Volunteer Helmsman of Kinghorn RNLI lifeboat, Scott McIlravie said: 'Being a volunteer, I don't mind at all when we get a shout and a chance to save lives at sea, but it is annoying to be sent out on a wild goose chase and spend a couple of hours carrying out searches of the area around where a flare has been seen, to find out that it has been set off on land by someone who is using it like a firework! The people who have access to flares should be aware that if they are set off, then they must be responded to and we have to ensure that no one is in need of rescue, so I would ask them to take heed of our advice and dispose of them by contacting the Coastguard and saving our valuable resources for those that really need us.'



      CHINOOK TRAINING - FIRST IN SCOTLAND (25/10/2004) more...
        Never before has such a sight been seen anywhere in the country! A mini Airshow and Rescue training display will be held in Kinghorn over two days......

        On Saturday 30th October 2004, Kinghorn RNLI Lifeboat Station will play host to the largest Helicopter ever to land on a beach and to take part in winching and rescue trials along with an RNLI lifeboat in Scotland...

        The RAF Chinook Helicopter from RAF Odium, Hampshire, will land on the beach at Kinghorn Harbour, Kinghorn around Midday, while the crews, including Anstruther's, Mersey RNLI Lifeboat crew and South Queensferry's RNLI Lifeboat crew, receive a joint briefing and some Bacon Rolls. (if conditions are unfavourable, it will land in Myers Park) Anyone who is unable to watch the event on the Saturday, will be pleased to hear that a Royal Navy Helicopter will be landing on the beach around 10.30 am on Sunday (31/09/04) for further training exercises.

        Chinooks are used primarily for trooping and for load carrying (both internal and underslung) and can carry up to 54 troops or 10 tons of freight. The cabin is large enough to accommodate two Land Rovers, while the three underslung load hooks allow a huge flexibility in the type and number of loads that can be carried. Secondary roles include Search and Rescue and Casualty Evacuation (a total of 24 stretchers can be carried). The crew consists of either two pilots, or a pilot and navigator, and two Air Loadmasters. The Specifications for the twin engined Helicopter are:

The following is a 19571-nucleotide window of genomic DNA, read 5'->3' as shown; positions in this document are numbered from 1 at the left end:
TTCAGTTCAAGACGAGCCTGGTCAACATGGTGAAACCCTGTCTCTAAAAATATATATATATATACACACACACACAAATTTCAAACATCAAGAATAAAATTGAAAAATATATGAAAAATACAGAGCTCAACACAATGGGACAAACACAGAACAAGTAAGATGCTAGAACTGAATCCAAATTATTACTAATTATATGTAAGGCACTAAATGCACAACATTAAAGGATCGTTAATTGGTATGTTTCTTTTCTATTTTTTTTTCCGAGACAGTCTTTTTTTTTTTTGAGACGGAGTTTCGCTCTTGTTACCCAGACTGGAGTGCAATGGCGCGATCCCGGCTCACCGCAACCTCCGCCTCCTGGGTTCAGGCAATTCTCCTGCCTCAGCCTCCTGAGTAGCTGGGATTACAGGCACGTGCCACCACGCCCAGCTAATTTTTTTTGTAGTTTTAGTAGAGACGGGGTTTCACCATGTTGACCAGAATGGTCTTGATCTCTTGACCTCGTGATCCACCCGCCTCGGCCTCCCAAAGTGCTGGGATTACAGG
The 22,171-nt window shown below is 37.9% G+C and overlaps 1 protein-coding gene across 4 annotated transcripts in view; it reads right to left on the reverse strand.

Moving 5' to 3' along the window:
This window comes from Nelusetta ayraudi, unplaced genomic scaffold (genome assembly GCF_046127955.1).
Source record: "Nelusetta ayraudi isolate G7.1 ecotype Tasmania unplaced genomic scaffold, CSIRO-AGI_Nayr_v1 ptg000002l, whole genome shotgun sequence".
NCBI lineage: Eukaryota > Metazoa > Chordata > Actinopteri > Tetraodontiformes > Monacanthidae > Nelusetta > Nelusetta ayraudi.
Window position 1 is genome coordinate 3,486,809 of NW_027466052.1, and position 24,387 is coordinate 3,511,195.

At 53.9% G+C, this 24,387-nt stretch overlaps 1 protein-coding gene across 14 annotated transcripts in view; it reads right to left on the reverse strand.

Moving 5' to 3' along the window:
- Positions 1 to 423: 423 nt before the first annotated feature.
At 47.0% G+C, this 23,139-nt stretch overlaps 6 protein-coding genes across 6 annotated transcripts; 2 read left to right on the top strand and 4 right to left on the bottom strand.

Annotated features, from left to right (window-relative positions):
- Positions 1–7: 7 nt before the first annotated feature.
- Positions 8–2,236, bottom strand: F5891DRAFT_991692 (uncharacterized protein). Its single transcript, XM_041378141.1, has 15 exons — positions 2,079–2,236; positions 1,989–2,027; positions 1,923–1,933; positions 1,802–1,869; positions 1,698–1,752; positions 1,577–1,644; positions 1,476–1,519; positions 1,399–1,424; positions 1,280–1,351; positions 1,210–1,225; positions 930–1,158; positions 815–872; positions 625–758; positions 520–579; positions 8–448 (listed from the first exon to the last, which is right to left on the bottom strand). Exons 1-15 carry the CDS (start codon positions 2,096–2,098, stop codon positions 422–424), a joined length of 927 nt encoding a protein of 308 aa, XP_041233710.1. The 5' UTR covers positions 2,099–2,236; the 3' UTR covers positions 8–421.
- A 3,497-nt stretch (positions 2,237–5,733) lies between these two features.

Engines:
        Two Avco Lycoming turboshafts

        Length:
        51ft 0in (15.54m)

        Rotor Diameter:
        60ft 0in (18.29m)

        Top Speed:
        185mph (298 km/h)

        Helmsman Mike McErlane who arranged the joint operation, explained: 'This will be an exciting sight for everyone, but it also has a very serious side. Both helicopters and RNLI lifeboats need to train for the situation where there is a need for multiple rescues at sea and both need to have the skills to achieve this and the trust in each other, that each service knows how the other works.'

        Continuing he said: 'The only way to achieve these skills and trust, is to train regularly so that it becomes second nature and you understand the operating requirements of the other services. There is a large amount of traffic in the Forth, including the Superfast Ferries and Cruise ships travelling to Edinburgh which carry lots of passengers. Lots of air traffic crosses the Forth Estuary as well. Although these vessels and aircraft are inherently safe with all the required safety equipment on board, we know that disasters can strike and we need to be prepared to save as many lives as possible, should a disaster occur in our area, which includes the Edinburgh side of the coastline.'

        'When I received the chance to work with the biggest of all the Helicopters out there, I jumped at it! I'm sure all the crews who come down to train will see a very big difference between the normal helo flying above us and this monster!'

        John Caldwell, Divisional Inspector for the RNLI in Scotland said: 'Less than 10% of new RNLI crew members have a maritime background, this means regular training is more vital than ever before. Each week RNLI volunteer crews train for dramatic rescues in the worst weather conditions, storm force winds, sub zero temperatures, near zero visibility and 40ft waves. All the crew are dependent on each other; getting it right is a matter of life or death."

        All RNLI lifeboat crews are voluntary and the Royal National Lifeboat Institution, which is a charity set up to save lives at sea, is totally funded by public donations. Everyone is invited to come and watch the displays. The station has a gift shop and you are welcome to browse the gifts on display.



      DON'T GET CAUGHT BY THE GHOULIES! (18/10/2004) more...
        Although it has been several years since Kinghorn was the location for a Spooky Walk, it will again become the venue, when the walks are resurrected on Friday 29th October, Saturday 30th October and Sunday 31st October.

        The Spooky Walks will commence at 7pm from Kinghorn RNLI Boathouse, operating in 20 minute intervals and finishing around 9pm each evening. Monies raised from the Walks will go to RNLI funds.